Have you ever searched the Mac App Store for task management apps? If not, go check real quick; we’ll wait. Surprising, isn’t it? There’s literally hundreds of results. Outside of the mainstays (Things, Omnifocus, and Wunderlist to name a few) there are some diamonds in the rough out there, great apps that might not be as polished but deserve more than simply being ignored in the App Store. Onlytasks may just be your diamond in the rough.
By implementing several unique features—such as Evernote sync and Calendar integration—Onlytask provides an appealing option in the task management category. Odds are, you’ve never tried it before, so let’s take a look.
Editor’s note: The following article was not up to our standard editorial standards, and we’re very sorry about that. We’re doing everything we can to improve, and hope you continue to read our site.
Couple of months ago, a movie studio obtained a John Doe order and got a bunch of popular video sharing and torrent websites offline. I found this highly repulsive in two significant ways. First, they were retarded enough to leave YouTube from the list and got Vimeo banned instead. Raise your hands if you’ve ever watched a pirated video song or a movie on Vimeo.
And second, as a proud citizen of the largest democracy in the World, I found this a gross violation of my freedom and an extension of the Great Firewall of China. That’s not a proud title to wear around your neck. Such infringements occur time and again even in highly democratic countries.
Not knowing that there are so many ways to sidestep these stumbling blocks is a mistake from our end. One of the most efficient and trustworthy services I have discovered in the last year is TunnelBear. After the break, let us see how you can enter the open Internet by just flicking a switch!
Social networking isn’t a new thing of 2012, but it’s sure hit a mass saturation point. You can’t ride public transit or eat at a restaurant without seeing people checking Facebook and tweeting pictures. It seems you’re more likely to see a Facebook page mentioned on an ad than the company’s own website, reminiscent of companies advertising their Aol. keywords back in the late ’90s.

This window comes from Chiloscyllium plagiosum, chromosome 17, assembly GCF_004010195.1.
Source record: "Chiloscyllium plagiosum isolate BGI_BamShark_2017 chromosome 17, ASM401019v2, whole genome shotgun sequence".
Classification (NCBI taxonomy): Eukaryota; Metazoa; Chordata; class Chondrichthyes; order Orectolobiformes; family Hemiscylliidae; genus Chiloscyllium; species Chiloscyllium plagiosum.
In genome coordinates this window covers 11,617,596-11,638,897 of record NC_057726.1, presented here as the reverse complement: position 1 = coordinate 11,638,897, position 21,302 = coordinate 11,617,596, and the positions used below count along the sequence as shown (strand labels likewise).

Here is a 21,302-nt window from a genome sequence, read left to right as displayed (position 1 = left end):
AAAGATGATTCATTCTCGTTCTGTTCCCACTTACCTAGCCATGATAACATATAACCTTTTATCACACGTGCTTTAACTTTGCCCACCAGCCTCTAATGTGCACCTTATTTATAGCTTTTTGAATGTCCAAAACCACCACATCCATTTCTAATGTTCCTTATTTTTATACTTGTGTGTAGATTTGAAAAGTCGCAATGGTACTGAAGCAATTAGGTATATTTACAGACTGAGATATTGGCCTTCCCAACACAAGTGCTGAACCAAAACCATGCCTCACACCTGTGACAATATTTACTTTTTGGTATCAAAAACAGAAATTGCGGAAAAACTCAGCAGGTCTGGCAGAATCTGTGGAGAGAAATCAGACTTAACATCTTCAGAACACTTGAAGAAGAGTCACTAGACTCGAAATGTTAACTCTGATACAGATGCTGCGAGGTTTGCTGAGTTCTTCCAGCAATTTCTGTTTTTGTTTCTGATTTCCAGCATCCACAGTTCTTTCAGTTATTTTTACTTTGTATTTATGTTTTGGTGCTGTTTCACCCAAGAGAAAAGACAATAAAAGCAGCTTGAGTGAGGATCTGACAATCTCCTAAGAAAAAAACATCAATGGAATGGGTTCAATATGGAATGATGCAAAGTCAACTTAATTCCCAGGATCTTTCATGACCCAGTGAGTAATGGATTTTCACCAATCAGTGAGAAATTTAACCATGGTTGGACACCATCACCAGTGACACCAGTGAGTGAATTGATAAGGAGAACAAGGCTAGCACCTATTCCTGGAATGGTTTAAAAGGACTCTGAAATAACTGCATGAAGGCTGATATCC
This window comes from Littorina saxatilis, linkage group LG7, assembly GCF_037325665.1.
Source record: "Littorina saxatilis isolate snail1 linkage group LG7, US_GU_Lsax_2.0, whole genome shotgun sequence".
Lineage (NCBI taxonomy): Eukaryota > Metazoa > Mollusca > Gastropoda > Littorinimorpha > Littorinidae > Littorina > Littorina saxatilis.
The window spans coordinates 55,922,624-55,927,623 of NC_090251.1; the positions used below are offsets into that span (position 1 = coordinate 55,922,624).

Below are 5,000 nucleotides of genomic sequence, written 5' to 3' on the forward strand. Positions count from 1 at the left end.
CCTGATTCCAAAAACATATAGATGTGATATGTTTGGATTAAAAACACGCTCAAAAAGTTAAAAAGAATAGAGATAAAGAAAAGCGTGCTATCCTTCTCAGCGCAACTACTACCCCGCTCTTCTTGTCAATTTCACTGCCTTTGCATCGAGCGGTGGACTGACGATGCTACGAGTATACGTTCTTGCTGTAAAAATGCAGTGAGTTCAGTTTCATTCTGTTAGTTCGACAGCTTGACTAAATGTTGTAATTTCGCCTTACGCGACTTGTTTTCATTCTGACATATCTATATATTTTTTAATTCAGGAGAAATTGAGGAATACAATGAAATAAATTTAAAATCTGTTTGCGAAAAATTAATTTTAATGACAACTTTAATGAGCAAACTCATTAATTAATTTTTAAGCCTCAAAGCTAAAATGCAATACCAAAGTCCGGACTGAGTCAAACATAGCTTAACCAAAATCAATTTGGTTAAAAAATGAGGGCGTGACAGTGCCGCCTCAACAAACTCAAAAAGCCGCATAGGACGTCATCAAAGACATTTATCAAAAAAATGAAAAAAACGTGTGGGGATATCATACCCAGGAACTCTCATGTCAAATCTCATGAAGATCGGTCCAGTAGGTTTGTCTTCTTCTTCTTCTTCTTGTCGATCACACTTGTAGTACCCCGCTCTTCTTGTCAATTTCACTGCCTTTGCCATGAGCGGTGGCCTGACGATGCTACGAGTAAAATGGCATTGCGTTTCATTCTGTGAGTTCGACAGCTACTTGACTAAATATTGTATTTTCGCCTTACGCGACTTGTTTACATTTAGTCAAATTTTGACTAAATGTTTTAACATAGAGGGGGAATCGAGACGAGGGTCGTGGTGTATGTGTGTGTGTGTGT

So, it’s not surprising at all that the latest OS X and iOS feature deep Facebook and Twitter integration. You can share most things you do on your Mac in a click, sync birthdays from Facebook with Calendar, get Facebook and Twitter avatars in Contacts, and push notifications when you get @replies. It’s great for those addicted to Facebook and Twitter, but not so much for those who avoid social networking or who’d rather use another network like App.net.
Have you started using the Twitter and Facebook integration in OS X Mountain Lion? Do you like it, or would you just as soon they’d left it out?
The Mac App Store is rife with price cuts this week, so come take your bounty from Mac.AppStorm’s deals. (more…)
Have you ever lost track of where you submitted a story or article? Or had to go searching through your email to remind yourself of the status of one of your submissions? Or are you simply unsatisfied with your current system for keeping track of your submissions?
If you find your self answering yes to any of these questions, then Story Tracker is likely the solution you are looking for. It’s an app for serious writers that submit articles, stories, and more to multiple publications, and want to keep track of them all. Let’s check it out.